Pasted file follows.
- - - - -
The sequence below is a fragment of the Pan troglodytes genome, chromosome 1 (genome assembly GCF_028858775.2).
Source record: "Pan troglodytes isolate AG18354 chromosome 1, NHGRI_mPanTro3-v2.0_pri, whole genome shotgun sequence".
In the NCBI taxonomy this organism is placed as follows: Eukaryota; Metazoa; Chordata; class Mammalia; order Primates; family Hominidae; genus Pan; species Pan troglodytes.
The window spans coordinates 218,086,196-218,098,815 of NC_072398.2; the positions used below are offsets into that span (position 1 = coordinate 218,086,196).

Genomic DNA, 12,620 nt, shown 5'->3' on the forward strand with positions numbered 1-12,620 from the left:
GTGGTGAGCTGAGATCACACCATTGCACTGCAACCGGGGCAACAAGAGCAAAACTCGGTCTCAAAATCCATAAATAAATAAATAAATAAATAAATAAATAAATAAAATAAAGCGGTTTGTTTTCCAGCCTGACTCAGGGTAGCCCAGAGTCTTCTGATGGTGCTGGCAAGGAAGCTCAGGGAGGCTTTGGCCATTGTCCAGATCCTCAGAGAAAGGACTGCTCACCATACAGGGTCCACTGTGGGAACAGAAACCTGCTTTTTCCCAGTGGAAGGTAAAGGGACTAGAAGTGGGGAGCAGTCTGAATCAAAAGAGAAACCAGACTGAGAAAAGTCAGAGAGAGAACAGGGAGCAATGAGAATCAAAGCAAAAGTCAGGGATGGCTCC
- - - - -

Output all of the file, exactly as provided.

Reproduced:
The sequence below is a fragment of the Pan troglodytes genome, chromosome 1 (genome assembly GCF_028858775.2).
Source record: "Pan troglodytes isolate AG18354 chromosome 1, NHGRI_mPanTro3-v2.0_pri, whole genome shotgun sequence".
In the NCBI taxonomy this organism is placed as follows: Eukaryota; Metazoa; Chordata; class Mammalia; order Primates; family Hominidae; genus Pan; species Pan troglodytes.
The window spans coordinates 218,086,196-218,098,815 of NC_072398.2; the positions used below are offsets into that span (position 1 = coordinate 218,086,196).

Genomic DNA, 12,620 nt, shown 5'->3' on the forward strand with positions numbered 1-12,620 from the left:
GTGGTGAGCTGAGATCACACCATTGCACTGCAACCGGGGCAACAAGAGCAAAACTCGGTCTCAAAATCCATAAATAAATAAATAAATAAATAAATAAATAAATAAAATAAAGCGGTTTGTTTTCCAGCCTGACTCAGGGTAGCCCAGAGTCTTCTGATGGTGCTGGCAAGGAAGCTCAGGGAGGCTTTGGCCATTGTCCAGATCCTCAGAGAAAGGACTGCTCACCATACAGGGTCCACTGTGGGAACAGAAACCTGCTTTTTCCCAGTGGAAGGTAAAGGGACTAGAAGTGGGGAGCAGTCTGAATCAAAAGAGAAACCAGACTGAGAAAAGTCAGAGAGAGAACAGGGAGCAATGAGAATCAAAGCAAAAGTCAGGGATGGCTCC